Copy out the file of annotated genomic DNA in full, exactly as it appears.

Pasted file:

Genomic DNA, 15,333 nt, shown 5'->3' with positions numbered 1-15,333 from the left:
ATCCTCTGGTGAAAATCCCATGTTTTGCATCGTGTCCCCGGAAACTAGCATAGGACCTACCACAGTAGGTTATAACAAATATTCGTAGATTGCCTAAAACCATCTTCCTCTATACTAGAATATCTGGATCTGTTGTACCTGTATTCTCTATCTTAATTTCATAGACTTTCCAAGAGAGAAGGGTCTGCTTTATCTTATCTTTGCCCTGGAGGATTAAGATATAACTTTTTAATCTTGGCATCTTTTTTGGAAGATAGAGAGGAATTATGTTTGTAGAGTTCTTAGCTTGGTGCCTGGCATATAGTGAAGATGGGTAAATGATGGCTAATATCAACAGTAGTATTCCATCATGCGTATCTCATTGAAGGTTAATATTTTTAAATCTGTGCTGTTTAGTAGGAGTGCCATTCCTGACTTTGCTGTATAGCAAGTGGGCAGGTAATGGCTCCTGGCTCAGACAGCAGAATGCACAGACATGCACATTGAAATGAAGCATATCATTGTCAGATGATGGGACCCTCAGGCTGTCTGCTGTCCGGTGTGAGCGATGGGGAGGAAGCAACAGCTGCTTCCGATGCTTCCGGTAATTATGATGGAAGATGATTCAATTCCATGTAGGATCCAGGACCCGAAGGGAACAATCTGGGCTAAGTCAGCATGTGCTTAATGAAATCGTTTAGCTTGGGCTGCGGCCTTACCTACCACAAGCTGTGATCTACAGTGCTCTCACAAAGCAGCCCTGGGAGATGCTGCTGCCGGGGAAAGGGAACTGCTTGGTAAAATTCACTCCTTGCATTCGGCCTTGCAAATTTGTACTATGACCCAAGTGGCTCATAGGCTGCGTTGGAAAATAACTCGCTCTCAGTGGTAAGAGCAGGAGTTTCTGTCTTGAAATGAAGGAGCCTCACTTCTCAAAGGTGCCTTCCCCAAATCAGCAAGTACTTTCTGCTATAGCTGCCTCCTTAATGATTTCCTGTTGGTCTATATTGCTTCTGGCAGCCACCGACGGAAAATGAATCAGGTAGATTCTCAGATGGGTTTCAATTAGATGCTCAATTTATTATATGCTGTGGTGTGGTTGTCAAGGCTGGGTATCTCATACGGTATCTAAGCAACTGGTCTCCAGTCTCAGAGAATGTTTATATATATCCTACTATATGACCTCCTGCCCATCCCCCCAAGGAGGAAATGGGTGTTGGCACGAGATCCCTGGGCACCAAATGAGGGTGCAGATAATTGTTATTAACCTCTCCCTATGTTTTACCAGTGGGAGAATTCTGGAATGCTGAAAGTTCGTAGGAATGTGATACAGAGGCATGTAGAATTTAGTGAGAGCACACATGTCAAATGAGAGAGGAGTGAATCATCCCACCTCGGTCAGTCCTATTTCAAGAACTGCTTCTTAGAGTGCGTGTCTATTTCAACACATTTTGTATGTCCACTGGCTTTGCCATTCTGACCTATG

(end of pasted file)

Genomic DNA, 15,333 nt, shown 5'->3' with positions numbered 1-15,333 from the left:
ATCCTCTGGTGAAAATCCCATGTTTTGCATCGTGTCCCCGGAAACTAGCATAGGACCTACCACAGTAGGTTATAACAAATATTCGTAGATTGCCTAAAACCATCTTCCTCTATACTAGAATATCTGGATCTGTTGTACCTGTATTCTCTATCTTAATTTCATAGACTTTCCAAGAGAGAAGGGTCTGCTTTATCTTATCTTTGCCCTGGAGGATTAAGATATAACTTTTTAATCTTGGCATCTTTTTTGGAAGATAGAGAGGAATTATGTTTGTAGAGTTCTTAGCTTGGTGCCTGGCATATAGTGAAGATGGGTAAATGATGGCTAATATCAACAGTAGTATTCCATCATGCGTATCTCATTGAAGGTTAATATTTTTAAATCTGTGCTGTTTAGTAGGAGTGCCATTCCTGACTTTGCTGTATAGCAAGTGGGCAGGTAATGGCTCCTGGCTCAGACAGCAGAATGCACAGACATGCACATTGAAATGAAGCATATCATTGTCAGATGATGGGACCCTCAGGCTGTCTGCTGTCCGGTGTGAGCGATGGGGAGGAAGCAACAGCTGCTTCCGATGCTTCCGGTAATTATGATGGAAGATGATTCAATTCCATGTAGGATCCAGGACCCGAAGGGAACAATCTGGGCTAAGTCAGCATGTGCTTAATGAAATCGTTTAGCTTGGGCTGCGGCCTTACCTACCACAAGCTGTGATCTACAGTGCTCTCACAAAGCAGCCCTGGGAGATGCTGCTGCCGGGGAAAGGGAACTGCTTGGTAAAATTCACTCCTTGCATTCGGCCTTGCAAATTTGTACTATGACCCAAGTGGCTCATAGGCTGCGTTGGAAAATAACTCGCTCTCAGTGGTAAGAGCAGGAGTTTCTGTCTTGAAATGAAGGAGCCTCACTTCTCAAAGGTGCCTTCCCCAAATCAGCAAGTACTTTCTGCTATAGCTGCCTCCTTAATGATTTCCTGTTGGTCTATATTGCTTCTGGCAGCCACCGACGGAAAATGAATCAGGTAGATTCTCAGATGGGTTTCAATTAGATGCTCAATTTATTATATGCTGTGGTGTGGTTGTCAAGGCTGGGTATCTCATACGGTATCTAAGCAACTGGTCTCCAGTCTCAGAGAATGTTTATATATATCCTACTATATGACCTCCTGCCCATCCCCCCAAGGAGGAAATGGGTGTTGGCACGAGATCCCTGGGCACCAAATGAGGGTGCAGATAATTGTTATTAACCTCTCCCTATGTTTTACCAGTGGGAGAATTCTGGAATGCTGAAAGTTCGTAGGAATGTGATACAGAGGCATGTAGAATTTAGTGAGAGCACACATGTCAAATGAGAGAGGAGTGAATCATCCCACCTCGGTCAGTCCTATTTCAAGAACTGCTTCTTAGAGTGCGTGTCTATTTCAACACATTTTGTATGTCCACTGGCTTTGCCATTCTGACCTATG